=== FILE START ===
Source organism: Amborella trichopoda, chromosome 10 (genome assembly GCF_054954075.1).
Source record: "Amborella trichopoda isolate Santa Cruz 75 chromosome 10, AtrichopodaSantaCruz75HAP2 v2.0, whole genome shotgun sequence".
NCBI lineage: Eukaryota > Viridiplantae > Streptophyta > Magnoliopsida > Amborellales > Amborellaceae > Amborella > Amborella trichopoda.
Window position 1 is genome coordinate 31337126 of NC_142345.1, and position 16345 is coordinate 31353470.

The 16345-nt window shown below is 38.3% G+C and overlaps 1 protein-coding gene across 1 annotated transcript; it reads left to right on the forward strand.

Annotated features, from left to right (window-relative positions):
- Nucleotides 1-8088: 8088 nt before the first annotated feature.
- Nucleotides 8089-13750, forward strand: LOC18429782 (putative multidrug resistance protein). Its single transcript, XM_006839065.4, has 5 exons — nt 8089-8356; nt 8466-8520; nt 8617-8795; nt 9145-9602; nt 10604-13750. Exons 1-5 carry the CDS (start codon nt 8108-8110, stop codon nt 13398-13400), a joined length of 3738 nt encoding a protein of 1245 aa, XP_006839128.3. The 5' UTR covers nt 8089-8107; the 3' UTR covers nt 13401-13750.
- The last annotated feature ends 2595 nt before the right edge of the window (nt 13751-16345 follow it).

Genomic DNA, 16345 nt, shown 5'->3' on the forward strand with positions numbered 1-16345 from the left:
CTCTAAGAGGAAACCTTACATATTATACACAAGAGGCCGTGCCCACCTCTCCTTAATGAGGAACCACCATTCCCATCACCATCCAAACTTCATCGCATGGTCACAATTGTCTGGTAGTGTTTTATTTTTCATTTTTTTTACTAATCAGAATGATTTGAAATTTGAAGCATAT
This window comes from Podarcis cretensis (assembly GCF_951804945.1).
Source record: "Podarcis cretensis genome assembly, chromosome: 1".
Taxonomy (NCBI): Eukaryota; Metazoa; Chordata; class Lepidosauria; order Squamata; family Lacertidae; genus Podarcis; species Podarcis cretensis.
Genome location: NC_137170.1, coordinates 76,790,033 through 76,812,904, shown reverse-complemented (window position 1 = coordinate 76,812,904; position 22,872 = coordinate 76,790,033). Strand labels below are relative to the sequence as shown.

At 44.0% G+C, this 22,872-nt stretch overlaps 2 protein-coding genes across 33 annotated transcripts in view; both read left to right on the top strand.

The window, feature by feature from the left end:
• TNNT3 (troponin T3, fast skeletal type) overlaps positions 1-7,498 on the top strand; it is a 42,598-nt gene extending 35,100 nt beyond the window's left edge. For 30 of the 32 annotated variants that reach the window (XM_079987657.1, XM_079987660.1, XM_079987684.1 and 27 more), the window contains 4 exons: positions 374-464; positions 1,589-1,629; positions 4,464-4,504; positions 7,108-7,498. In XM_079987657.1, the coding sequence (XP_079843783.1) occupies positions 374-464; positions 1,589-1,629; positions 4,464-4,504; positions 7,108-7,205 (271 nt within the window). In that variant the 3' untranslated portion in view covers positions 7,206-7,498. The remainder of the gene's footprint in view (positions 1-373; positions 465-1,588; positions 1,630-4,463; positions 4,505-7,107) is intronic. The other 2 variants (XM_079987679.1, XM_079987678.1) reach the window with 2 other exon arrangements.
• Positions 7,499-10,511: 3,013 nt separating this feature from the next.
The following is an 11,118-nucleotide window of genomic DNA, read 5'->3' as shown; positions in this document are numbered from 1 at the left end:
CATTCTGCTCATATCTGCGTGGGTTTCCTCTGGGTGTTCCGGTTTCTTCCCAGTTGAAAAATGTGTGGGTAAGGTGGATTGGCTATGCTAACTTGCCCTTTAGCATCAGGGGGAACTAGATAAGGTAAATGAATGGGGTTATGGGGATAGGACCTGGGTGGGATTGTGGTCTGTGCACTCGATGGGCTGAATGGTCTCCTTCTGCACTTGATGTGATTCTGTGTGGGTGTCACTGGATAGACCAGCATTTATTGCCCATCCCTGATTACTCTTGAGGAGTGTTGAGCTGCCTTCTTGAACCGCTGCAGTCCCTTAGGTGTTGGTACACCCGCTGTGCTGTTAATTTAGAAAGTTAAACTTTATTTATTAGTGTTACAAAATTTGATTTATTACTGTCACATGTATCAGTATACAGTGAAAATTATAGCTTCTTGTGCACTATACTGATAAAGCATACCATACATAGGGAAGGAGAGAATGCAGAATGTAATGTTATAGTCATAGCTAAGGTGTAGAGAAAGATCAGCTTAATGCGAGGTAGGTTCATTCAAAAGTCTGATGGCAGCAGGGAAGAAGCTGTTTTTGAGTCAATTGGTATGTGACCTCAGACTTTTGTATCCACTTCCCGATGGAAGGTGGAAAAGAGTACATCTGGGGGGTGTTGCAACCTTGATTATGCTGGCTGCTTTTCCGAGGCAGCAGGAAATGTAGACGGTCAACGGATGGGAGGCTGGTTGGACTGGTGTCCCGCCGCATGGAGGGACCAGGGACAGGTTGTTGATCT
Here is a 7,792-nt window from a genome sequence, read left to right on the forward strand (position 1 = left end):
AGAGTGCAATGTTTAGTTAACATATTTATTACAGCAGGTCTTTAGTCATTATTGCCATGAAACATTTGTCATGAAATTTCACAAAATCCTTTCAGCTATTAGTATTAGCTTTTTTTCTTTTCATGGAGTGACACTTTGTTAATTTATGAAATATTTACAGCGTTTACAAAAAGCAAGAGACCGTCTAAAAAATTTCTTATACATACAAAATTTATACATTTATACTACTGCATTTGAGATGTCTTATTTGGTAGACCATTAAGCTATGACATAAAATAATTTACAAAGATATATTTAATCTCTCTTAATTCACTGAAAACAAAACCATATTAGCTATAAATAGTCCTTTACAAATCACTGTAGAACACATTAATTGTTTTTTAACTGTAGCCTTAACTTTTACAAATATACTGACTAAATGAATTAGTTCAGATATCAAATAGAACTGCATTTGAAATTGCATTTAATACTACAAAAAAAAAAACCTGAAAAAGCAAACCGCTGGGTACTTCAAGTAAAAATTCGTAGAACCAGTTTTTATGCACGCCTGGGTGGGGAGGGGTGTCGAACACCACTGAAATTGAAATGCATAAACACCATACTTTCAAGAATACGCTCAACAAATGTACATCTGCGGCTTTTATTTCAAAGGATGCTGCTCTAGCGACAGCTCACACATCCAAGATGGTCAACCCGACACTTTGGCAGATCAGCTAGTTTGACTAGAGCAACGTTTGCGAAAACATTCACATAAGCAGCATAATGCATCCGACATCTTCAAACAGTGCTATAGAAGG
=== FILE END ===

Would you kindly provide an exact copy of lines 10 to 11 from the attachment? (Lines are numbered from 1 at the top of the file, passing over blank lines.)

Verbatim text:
Genomic DNA, 16345 nt, shown 5'->3' on the forward strand with positions numbered 1-16345 from the left:
CTCTAAGAGGAAACCTTACATATTATACACAAGAGGCCGTGCCCACCTCTCCTTAATGAGGAACCACCATTCCCATCACCATCCAAACTTCATCGCATGGTCACAATTGTCTGGTAGTGTTTTATTTTTCATTTTTTTTACTAATCAGAATGATTTGAAATTTGAAGCATAT